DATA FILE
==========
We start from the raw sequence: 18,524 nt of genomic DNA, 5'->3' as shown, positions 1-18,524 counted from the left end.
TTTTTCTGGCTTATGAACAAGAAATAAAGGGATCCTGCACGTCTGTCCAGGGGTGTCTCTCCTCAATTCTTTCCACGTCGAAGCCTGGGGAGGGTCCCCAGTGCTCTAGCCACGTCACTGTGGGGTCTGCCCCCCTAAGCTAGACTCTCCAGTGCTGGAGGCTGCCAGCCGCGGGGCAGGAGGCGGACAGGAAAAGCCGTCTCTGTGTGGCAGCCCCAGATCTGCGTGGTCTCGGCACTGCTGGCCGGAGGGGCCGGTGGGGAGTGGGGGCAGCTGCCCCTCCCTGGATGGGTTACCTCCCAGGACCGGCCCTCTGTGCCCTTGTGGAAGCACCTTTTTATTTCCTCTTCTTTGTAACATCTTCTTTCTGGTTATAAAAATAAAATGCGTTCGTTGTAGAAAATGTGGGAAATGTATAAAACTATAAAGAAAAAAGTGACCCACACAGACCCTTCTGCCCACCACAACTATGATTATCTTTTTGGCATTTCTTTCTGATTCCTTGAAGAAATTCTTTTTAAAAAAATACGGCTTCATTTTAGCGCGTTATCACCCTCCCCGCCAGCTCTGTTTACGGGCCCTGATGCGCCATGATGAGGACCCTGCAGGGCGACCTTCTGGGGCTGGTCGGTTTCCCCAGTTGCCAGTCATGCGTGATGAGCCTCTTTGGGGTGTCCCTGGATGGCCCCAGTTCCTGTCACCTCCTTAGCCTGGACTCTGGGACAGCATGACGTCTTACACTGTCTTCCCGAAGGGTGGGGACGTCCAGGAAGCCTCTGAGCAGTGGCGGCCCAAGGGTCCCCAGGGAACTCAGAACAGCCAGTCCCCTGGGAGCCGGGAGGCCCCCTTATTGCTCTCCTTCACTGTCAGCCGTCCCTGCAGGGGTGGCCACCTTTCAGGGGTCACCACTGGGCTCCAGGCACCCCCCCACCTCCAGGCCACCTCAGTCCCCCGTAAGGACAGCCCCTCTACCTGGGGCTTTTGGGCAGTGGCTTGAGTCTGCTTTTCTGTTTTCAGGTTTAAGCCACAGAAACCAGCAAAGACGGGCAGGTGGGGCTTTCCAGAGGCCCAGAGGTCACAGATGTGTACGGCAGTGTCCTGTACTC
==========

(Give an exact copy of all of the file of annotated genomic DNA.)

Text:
We start from the raw sequence: 18,524 nt of genomic DNA, 5'->3' as shown, positions 1-18,524 counted from the left end.
TTTTTCTGGCTTATGAACAAGAAATAAAGGGATCCTGCACGTCTGTCCAGGGGTGTCTCTCCTCAATTCTTTCCACGTCGAAGCCTGGGGAGGGTCCCCAGTGCTCTAGCCACGTCACTGTGGGGTCTGCCCCCCTAAGCTAGACTCTCCAGTGCTGGAGGCTGCCAGCCGCGGGGCAGGAGGCGGACAGGAAAAGCCGTCTCTGTGTGGCAGCCCCAGATCTGCGTGGTCTCGGCACTGCTGGCCGGAGGGGCCGGTGGGGAGTGGGGGCAGCTGCCCCTCCCTGGATGGGTTACCTCCCAGGACCGGCCCTCTGTGCCCTTGTGGAAGCACCTTTTTATTTCCTCTTCTTTGTAACATCTTCTTTCTGGTTATAAAAATAAAATGCGTTCGTTGTAGAAAATGTGGGAAATGTATAAAACTATAAAGAAAAAAGTGACCCACACAGACCCTTCTGCCCACCACAACTATGATTATCTTTTTGGCATTTCTTTCTGATTCCTTGAAGAAATTCTTTTTAAAAAAATACGGCTTCATTTTAGCGCGTTATCACCCTCCCCGCCAGCTCTGTTTACGGGCCCTGATGCGCCATGATGAGGACCCTGCAGGGCGACCTTCTGGGGCTGGTCGGTTTCCCCAGTTGCCAGTCATGCGTGATGAGCCTCTTTGGGGTGTCCCTGGATGGCCCCAGTTCCTGTCACCTCCTTAGCCTGGACTCTGGGACAGCATGACGTCTTACACTGTCTTCCCGAAGGGTGGGGACGTCCAGGAAGCCTCTGAGCAGTGGCGGCCCAAGGGTCCCCAGGGAACTCAGAACAGCCAGTCCCCTGGGAGCCGGGAGGCCCCCTTATTGCTCTCCTTCACTGTCAGCCGTCCCTGCAGGGGTGGCCACCTTTCAGGGGTCACCACTGGGCTCCAGGCACCCCCCCACCTCCAGGCCACCTCAGTCCCCCGTAAGGACAGCCCCTCTACCTGGGGCTTTTGGGCAGTGGCTTGAGTCTGCTTTTCTGTTTTCAGGTTTAAGCCACAGAAACCAGCAAAGACGGGCAGGTGGGGCTTTCCAGAGGCCCAGAGGTCACAGATGTGTACGGCAGTGTCCTGTACTC